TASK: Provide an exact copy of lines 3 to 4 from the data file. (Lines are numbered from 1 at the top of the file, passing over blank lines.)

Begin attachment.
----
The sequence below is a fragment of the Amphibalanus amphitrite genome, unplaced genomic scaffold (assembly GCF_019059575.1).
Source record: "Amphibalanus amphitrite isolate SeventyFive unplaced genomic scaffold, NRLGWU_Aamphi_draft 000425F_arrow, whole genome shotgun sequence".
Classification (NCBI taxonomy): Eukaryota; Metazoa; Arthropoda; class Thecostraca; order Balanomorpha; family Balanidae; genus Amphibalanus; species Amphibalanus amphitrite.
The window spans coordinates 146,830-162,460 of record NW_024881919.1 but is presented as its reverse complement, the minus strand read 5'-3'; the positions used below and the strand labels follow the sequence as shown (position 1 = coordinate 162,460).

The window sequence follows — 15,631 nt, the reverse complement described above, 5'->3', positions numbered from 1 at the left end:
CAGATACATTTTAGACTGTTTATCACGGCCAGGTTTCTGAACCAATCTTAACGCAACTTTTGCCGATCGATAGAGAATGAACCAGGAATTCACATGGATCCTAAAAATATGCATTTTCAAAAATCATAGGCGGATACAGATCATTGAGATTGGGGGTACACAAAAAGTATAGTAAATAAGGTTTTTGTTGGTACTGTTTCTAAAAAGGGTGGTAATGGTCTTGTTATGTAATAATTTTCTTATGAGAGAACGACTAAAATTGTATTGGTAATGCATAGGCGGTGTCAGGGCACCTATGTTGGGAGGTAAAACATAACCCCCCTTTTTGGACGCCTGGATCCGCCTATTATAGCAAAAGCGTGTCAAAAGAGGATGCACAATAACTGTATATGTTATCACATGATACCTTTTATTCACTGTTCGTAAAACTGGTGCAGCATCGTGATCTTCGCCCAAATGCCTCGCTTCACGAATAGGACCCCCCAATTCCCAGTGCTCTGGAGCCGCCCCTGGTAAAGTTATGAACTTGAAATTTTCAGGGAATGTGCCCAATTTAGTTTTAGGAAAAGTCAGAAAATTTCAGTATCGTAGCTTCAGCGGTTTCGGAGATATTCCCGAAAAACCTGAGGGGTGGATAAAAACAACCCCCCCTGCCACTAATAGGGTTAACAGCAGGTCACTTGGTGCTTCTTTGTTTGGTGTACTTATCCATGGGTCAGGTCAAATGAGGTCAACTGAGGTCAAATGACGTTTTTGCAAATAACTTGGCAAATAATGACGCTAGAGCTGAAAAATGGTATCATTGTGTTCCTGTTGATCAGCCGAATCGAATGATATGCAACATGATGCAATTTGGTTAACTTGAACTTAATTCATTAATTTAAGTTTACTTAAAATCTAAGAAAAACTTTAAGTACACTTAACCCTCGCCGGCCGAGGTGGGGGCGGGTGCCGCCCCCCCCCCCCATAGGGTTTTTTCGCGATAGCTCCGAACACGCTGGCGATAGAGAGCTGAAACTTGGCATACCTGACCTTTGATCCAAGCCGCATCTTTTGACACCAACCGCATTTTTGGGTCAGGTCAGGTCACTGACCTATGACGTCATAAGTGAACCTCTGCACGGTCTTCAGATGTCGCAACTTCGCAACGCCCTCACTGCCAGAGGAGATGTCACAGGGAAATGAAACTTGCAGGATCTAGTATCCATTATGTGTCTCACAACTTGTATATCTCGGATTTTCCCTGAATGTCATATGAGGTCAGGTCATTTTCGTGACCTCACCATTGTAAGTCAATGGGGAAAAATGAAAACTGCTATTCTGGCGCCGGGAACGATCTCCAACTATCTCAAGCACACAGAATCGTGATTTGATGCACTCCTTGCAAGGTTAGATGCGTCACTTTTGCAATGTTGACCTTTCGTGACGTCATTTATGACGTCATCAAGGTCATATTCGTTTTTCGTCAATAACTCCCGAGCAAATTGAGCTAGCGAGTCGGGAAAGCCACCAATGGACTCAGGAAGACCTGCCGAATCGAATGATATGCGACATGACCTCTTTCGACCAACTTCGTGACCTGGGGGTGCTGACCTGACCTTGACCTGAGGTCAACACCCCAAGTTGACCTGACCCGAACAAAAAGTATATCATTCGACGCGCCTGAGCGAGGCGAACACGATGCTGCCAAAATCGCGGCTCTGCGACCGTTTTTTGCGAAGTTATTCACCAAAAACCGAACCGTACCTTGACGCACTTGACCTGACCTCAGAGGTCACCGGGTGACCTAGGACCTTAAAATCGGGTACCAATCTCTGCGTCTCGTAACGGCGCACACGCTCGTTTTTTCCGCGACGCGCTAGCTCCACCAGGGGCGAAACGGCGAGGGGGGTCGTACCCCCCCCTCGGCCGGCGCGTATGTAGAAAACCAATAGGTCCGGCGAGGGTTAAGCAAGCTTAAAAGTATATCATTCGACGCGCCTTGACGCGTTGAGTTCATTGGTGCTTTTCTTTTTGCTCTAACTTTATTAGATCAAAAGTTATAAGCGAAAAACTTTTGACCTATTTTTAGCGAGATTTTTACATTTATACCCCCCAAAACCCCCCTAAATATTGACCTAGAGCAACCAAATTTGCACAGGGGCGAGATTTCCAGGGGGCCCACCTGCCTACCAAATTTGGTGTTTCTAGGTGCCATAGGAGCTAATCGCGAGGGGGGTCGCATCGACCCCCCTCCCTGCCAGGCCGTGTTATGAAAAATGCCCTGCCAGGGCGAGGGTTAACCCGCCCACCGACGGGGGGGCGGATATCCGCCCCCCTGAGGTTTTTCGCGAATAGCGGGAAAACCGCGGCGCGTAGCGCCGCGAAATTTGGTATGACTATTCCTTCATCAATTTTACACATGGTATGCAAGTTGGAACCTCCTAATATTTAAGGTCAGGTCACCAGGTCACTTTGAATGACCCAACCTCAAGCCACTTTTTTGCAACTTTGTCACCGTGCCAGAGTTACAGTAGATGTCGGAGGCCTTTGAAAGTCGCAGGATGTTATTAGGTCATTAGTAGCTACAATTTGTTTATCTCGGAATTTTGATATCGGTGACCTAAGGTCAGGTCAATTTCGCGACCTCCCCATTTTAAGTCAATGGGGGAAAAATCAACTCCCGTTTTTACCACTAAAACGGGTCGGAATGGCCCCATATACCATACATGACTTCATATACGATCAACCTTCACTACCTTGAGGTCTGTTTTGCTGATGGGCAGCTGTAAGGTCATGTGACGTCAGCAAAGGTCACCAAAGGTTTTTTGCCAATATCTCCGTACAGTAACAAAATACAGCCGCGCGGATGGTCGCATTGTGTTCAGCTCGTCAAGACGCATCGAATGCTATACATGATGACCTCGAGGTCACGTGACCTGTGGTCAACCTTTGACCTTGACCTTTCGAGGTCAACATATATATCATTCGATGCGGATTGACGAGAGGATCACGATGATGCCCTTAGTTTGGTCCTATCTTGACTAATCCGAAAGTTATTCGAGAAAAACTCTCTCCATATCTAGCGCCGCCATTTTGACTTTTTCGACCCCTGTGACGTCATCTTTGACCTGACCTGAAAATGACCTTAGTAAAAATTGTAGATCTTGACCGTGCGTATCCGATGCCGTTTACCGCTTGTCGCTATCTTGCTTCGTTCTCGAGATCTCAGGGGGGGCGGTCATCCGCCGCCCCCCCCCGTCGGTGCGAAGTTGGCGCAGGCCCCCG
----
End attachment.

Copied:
Classification (NCBI taxonomy): Eukaryota; Metazoa; Arthropoda; class Thecostraca; order Balanomorpha; family Balanidae; genus Amphibalanus; species Amphibalanus amphitrite.
The window spans coordinates 146,830-162,460 of record NW_024881919.1 but is presented as its reverse complement, the minus strand read 5'-3'; the positions used below and the strand labels follow the sequence as shown (position 1 = coordinate 162,460).